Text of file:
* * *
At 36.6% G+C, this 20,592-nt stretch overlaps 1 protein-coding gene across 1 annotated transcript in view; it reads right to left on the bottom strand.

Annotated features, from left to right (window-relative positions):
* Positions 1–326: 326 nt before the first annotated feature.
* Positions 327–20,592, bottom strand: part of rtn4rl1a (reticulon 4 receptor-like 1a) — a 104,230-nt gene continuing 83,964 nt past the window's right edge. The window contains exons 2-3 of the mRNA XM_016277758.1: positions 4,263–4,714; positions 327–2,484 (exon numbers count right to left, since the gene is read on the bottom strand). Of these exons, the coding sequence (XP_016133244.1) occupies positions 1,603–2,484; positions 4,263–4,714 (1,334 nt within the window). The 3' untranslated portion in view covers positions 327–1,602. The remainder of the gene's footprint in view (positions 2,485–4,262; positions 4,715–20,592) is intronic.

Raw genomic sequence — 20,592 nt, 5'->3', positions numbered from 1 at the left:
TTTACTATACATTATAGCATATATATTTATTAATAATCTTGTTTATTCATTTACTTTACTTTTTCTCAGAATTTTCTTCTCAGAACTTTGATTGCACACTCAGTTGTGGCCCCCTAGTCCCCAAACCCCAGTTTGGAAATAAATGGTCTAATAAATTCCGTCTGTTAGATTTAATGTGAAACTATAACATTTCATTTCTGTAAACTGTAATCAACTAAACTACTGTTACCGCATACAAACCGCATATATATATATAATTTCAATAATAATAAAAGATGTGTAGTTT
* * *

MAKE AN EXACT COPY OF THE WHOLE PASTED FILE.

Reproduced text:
At 36.6% G+C, this 20,592-nt stretch overlaps 1 protein-coding gene across 1 annotated transcript in view; it reads right to left on the bottom strand.

Annotated features, from left to right (window-relative positions):
* Positions 1–326: 326 nt before the first annotated feature.
* Positions 327–20,592, bottom strand: part of rtn4rl1a (reticulon 4 receptor-like 1a) — a 104,230-nt gene continuing 83,964 nt past the window's right edge. The window contains exons 2-3 of the mRNA XM_016277758.1: positions 4,263–4,714; positions 327–2,484 (exon numbers count right to left, since the gene is read on the bottom strand). Of these exons, the coding sequence (XP_016133244.1) occupies positions 1,603–2,484; positions 4,263–4,714 (1,334 nt within the window). The 3' untranslated portion in view covers positions 327–1,602. The remainder of the gene's footprint in view (positions 2,485–4,262; positions 4,715–20,592) is intronic.

Raw genomic sequence — 20,592 nt, 5'->3', positions numbered from 1 at the left:
TTTACTATACATTATAGCATATATATTTATTAATAATCTTGTTTATTCATTTACTTTACTTTTTCTCAGAATTTTCTTCTCAGAACTTTGATTGCACACTCAGTTGTGGCCCCCTAGTCCCCAAACCCCAGTTTGGAAATAAATGGTCTAATAAATTCCGTCTGTTAGATTTAATGTGAAACTATAACATTTCATTTCTGTAAACTGTAATCAACTAAACTACTGTTACCGCATACAAACCGCATATATATATATAATTTCAATAATAATAAAAGATGTGTAGTTT